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2010 - Volume 1 Issue 2
Vida Fronteriza
Health & Wellness
Article: Joe Burgess
courtesy of
Las Palmas Medical Center,
The Back & Neck Institue

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The words "minimally invasive" seem to be the current catch phrase that eases our minds about a visit to the operating room, and there are certainly benefits from addressing specific major internal medical problems through very small openings.

We are talking about less tissue damage, less scarring, less blood loss, less chance of infection, less hospital time, less operative trauma, LESS PAIN, less time away from work…well, the latter may or may not be good news! Hospitals in the El Paso/Las Cruces region have invested heavily in the latest surgical technology, so the only concern for me personally is that I want to ensure my surgeon is very experienced with the Sci-Fi equipment and techniques prescribed for my particular operation. How do you find out? Simple… ask.

    Photo Captions

1.) Dr. Ismael Lopez is one of two physicians trained on da Vinci® Surgical Systems at Mountain View Regional Medical Center.

2.) Mountain View Regional, Las Palmas and Del Sol Medical Centers are among those using the da Vinci® Surgical Systems.

3.) Dr. Robert Urrea, performs spinal surgery using laparoscopic

4.) Doctors Jose Zamudio, Richard Farnam and Salvador Saldivar are part of the Las Palmas and Del Sol Hospitals medical teams trained in the use of robotic-assisted surgery.

5.) Dr. Robert Urrea, owner of The Back & Neck Institute in El Paso.

The Back & Neck Institute

Las Palmas
Medical Center


Del Sol Medical Center

MountainView Regional
Medical Center

Minimally Invasive Surgery (MIS) is a relatively broad term that has been used for many years for exploratory purposes, like checking for a growth on an intestine. More recently, a specific type of MIS called laparoscopy became the accepted method for removing gall bladders, prostrate glands or a ruptured appendix. It utilizes a scope consisting of a tiny light and camera on the end of a tube slightly larger in diameter than a pencil that projects a magnified image to a monitor and utilizes tiny instruments for surgical work.

Today, laparoscopy is also used successfully for other gastrointestinal surgeries, including bariatric procedures for morbid obesity (see pg. 168), gynecologic and urologic surgeries. Dr. Michael Lara, co-medical director at Las Palmas Del Sol Bariatric Centers, says that he and Dr. Jorge Acosta both took one-year fellowships on the use of laparoscopic techniques, which are almost exclusively those used in their weight loss surgeries. He notes that training and experience are critical for the use of MIS tools.

Another impressive medical advance has taken place in the field of spinal surgery. Dr. Robert Urrea of The Back and Neck Institute in El Paso is one of only a handful of American surgeons who uses minimally invasive endoscopic surgery on sedated, but conscious patients to precisely pinpoint problems and successfully repair discs and other spinal problems. His treatment philosophy is to repair the disc and eliminate pain generating nerve endings with the use of minimally invasive tools and lasers and without resorting to disc fusion whenever possible.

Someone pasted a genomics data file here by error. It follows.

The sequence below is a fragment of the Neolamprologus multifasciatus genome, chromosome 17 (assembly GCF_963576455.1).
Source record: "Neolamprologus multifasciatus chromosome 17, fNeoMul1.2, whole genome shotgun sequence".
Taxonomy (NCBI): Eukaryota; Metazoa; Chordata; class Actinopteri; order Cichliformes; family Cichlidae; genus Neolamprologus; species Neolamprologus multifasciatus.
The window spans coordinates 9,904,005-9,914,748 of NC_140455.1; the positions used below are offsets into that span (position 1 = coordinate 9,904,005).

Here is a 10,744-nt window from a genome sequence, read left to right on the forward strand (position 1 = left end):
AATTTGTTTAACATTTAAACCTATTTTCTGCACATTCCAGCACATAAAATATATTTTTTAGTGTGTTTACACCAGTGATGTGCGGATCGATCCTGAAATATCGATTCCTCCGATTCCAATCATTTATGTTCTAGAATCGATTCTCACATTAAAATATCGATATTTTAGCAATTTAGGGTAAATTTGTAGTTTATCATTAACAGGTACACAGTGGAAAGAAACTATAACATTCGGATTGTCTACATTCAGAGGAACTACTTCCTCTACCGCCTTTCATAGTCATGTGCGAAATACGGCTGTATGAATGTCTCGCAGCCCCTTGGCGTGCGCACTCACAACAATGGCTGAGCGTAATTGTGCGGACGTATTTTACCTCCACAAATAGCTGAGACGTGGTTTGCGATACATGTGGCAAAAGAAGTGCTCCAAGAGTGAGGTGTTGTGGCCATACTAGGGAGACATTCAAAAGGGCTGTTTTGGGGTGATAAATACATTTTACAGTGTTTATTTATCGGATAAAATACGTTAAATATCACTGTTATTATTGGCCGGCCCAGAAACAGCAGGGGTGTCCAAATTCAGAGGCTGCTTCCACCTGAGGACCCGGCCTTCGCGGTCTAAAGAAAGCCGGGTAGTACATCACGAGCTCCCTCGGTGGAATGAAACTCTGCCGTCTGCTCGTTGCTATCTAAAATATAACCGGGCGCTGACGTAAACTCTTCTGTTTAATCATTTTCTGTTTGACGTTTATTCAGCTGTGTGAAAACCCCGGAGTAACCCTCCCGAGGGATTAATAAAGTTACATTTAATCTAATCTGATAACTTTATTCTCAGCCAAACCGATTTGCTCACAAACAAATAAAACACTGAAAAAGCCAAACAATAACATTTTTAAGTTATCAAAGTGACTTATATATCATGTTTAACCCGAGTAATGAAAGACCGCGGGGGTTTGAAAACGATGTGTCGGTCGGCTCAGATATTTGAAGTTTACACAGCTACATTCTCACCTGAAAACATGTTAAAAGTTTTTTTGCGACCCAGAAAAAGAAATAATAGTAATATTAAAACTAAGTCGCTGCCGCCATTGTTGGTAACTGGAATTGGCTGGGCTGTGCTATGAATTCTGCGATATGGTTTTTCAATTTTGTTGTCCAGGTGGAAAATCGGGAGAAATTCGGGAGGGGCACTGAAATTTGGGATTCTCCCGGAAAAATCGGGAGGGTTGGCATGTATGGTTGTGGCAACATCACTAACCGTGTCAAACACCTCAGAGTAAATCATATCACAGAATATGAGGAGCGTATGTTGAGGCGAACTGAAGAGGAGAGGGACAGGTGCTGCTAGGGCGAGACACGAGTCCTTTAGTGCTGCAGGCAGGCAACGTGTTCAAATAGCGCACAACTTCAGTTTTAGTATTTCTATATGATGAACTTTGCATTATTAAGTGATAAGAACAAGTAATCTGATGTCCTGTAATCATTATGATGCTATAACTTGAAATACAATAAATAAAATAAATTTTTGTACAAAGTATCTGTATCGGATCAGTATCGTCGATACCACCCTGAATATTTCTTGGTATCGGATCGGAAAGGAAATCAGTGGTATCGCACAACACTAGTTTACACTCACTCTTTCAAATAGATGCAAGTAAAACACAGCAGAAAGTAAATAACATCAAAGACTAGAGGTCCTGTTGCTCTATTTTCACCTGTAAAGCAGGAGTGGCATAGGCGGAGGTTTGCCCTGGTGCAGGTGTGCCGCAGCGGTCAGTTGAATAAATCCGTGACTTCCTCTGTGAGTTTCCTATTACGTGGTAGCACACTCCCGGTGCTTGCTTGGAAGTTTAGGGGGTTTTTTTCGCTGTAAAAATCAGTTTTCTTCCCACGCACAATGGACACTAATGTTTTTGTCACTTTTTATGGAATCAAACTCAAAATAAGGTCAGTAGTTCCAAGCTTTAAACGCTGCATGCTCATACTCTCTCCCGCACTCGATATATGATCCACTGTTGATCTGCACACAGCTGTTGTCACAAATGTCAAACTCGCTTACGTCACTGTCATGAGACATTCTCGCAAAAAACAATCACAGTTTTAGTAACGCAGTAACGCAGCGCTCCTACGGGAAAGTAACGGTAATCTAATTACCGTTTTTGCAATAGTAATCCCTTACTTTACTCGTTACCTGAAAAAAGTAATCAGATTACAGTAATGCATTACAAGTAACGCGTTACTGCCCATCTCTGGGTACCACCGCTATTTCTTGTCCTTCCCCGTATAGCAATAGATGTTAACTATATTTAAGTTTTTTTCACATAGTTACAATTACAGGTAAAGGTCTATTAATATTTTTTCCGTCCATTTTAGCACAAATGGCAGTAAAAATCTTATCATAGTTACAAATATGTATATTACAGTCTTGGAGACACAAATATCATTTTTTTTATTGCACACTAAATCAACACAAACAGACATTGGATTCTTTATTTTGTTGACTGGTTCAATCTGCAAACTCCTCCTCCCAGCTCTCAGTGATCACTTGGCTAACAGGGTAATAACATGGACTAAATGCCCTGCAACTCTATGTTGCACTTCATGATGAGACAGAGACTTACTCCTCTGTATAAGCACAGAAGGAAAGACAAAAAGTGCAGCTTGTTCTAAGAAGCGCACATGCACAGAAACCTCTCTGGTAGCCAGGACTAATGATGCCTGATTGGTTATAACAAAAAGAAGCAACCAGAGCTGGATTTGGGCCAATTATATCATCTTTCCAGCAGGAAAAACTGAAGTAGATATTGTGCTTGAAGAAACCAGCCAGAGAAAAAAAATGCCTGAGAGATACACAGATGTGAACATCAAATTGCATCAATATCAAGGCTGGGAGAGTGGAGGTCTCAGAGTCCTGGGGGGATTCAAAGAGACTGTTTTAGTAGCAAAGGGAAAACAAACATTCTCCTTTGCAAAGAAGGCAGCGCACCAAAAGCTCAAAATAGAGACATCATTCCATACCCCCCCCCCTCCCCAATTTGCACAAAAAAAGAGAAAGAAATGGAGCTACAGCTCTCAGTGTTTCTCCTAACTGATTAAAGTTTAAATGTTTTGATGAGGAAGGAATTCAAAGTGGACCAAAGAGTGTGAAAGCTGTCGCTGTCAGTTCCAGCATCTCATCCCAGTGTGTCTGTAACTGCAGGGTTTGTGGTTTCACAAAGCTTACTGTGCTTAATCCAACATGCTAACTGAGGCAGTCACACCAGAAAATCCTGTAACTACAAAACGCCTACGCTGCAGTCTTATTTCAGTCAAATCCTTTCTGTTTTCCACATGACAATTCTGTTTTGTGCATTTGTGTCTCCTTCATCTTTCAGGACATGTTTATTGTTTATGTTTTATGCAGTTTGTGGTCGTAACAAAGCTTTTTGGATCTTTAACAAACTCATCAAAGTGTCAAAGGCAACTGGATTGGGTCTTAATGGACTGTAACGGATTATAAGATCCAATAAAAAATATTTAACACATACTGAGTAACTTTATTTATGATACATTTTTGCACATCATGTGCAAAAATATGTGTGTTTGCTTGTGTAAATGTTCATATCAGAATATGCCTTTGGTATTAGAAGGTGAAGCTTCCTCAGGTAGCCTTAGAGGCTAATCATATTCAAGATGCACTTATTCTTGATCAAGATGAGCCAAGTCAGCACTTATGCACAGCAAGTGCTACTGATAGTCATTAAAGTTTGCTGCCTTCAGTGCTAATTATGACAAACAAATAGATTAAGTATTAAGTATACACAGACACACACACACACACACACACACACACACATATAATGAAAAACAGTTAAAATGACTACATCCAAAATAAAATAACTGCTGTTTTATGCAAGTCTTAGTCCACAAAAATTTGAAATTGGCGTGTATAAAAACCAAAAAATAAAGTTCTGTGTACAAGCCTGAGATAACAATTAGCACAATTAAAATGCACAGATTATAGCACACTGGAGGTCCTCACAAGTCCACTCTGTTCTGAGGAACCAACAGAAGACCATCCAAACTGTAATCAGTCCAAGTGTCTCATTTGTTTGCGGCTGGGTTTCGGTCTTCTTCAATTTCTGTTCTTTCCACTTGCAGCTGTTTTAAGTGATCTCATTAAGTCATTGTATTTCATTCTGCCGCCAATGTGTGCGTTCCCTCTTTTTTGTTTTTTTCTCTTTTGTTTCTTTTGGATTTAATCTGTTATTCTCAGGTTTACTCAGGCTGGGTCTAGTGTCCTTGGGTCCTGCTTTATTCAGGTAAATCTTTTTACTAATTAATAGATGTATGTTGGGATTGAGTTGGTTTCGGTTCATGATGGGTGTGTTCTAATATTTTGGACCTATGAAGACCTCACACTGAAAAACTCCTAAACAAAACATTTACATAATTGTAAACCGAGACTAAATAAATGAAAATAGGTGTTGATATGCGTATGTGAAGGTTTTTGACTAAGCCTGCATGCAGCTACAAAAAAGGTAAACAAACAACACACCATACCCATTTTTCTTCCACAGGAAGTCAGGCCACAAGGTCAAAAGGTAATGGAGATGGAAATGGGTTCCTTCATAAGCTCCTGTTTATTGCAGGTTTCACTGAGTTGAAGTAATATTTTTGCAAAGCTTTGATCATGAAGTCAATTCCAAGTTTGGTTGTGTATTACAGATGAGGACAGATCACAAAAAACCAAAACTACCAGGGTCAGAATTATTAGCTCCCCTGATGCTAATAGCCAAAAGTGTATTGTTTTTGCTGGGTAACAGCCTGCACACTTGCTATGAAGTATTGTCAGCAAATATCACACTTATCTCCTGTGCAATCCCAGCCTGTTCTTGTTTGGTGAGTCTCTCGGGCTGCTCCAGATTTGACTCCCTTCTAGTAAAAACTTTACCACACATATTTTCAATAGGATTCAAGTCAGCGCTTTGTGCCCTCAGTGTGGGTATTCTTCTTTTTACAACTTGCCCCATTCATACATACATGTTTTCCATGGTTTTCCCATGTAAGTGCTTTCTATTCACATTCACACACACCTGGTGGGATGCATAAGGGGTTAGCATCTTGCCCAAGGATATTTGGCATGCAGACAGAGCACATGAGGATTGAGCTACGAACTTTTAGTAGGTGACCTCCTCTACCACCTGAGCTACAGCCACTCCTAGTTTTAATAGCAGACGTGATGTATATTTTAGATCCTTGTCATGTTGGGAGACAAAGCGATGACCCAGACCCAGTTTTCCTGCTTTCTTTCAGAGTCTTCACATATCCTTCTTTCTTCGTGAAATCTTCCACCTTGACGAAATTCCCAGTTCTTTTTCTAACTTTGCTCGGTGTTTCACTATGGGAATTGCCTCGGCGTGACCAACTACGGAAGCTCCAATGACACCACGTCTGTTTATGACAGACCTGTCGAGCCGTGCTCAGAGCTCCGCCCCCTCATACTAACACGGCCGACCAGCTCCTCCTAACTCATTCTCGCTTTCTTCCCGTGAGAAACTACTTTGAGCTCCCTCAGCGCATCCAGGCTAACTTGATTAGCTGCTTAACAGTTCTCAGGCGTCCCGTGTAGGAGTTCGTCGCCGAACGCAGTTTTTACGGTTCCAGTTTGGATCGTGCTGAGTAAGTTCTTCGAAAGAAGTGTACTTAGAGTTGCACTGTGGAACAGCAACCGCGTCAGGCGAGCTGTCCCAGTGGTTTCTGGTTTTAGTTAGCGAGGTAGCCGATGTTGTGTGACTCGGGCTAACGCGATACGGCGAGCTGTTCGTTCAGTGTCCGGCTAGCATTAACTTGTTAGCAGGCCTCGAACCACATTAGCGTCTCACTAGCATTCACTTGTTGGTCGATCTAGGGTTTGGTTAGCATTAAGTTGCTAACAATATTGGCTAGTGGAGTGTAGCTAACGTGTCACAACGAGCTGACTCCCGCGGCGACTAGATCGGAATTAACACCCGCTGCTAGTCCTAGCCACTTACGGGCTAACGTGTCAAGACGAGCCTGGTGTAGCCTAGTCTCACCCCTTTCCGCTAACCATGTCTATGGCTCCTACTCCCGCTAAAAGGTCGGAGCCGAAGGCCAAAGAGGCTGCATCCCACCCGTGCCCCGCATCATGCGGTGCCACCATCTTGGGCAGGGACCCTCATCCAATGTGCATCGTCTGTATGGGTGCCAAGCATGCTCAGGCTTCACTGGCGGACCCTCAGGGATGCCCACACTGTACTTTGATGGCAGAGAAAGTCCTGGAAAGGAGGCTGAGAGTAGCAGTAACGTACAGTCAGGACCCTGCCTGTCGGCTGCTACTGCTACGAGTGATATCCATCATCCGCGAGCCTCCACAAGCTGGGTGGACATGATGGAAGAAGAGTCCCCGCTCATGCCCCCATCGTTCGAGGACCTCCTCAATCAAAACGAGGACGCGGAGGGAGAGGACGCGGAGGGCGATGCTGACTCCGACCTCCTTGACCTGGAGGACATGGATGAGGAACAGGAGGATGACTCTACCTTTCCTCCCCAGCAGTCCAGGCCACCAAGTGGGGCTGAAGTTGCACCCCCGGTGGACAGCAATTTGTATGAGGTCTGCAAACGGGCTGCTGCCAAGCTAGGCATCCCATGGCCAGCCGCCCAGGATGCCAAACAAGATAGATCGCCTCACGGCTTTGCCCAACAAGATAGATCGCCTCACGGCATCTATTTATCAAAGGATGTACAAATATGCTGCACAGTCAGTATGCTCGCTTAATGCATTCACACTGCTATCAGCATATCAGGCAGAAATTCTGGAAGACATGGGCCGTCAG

Early in his career, Urrea recognized the need for improved spinal operating procedures and the benefits of operating on conscious patients. Most physicians, even today, are applying general anesthesia, pushing aside muscle and ligaments, cutting through bone and manipulating the spinal cord just to reach the problem disc. Dr. Urrea works the endoscope through the muscle without damaging the tissue and through a natural opening in the side of the vertibra to repair the disc with only slight disturbance to bone and tissue. The patient usually experiences immediate relief with far less potential for complications, and only a single suture to close the small incision in the skin.

Most back pain is due to inflamation that can be alleviated in a matter of weeks through conservative, conventional treatments. When surgery becomes the logical recourse, however, minimally invasive techniques, such as those used by Dr. Urrea, result in minimal patient downtime and longterm successful results, making him one of the most active spinal surgeons in the country.

The da Vinci system is another advancement in MIS, which utilizes robotic arms controlled by a doctor manipulating Play Station-type controls to address gynecological and urological issues in the abdomen. (See: Las Cruces magazine, Fall 2010, p. 40) Its advantages include the use of a 3-D camera and tool arms with very flexible “wrist” actions. Dr. Ismael Lopez at MountainView Regional Medical Center states that the da Vinci system allows for a better view and more precise movements for the specific surgeries currently utililzing the system. Numerous gynocologists and urologists in the region have received training with the robotic system, an option provided by Las Palmas and Del Sol Medical Centers in El Paso and MountainView Regional Medical Center in Las Cruces.

There are limitations, of course, for minimally invasive surgery. A kidney, for instance, or a section of large intestine cannot be removed through a dime-sized incision, but MIS might be used for confirming a problem or preparation for removal. This would still reduce the patient’s downtime and potential for problems.

For any medical procedure, become informed, choose qualified and experienced surgeons for your specific operation and a medical facility known for actually caring about your health as well as their own success rates. It’s not yet Avatar or even Star Trek technology, but advances available in our region are making major medical procedures a lot more tolerable. ///
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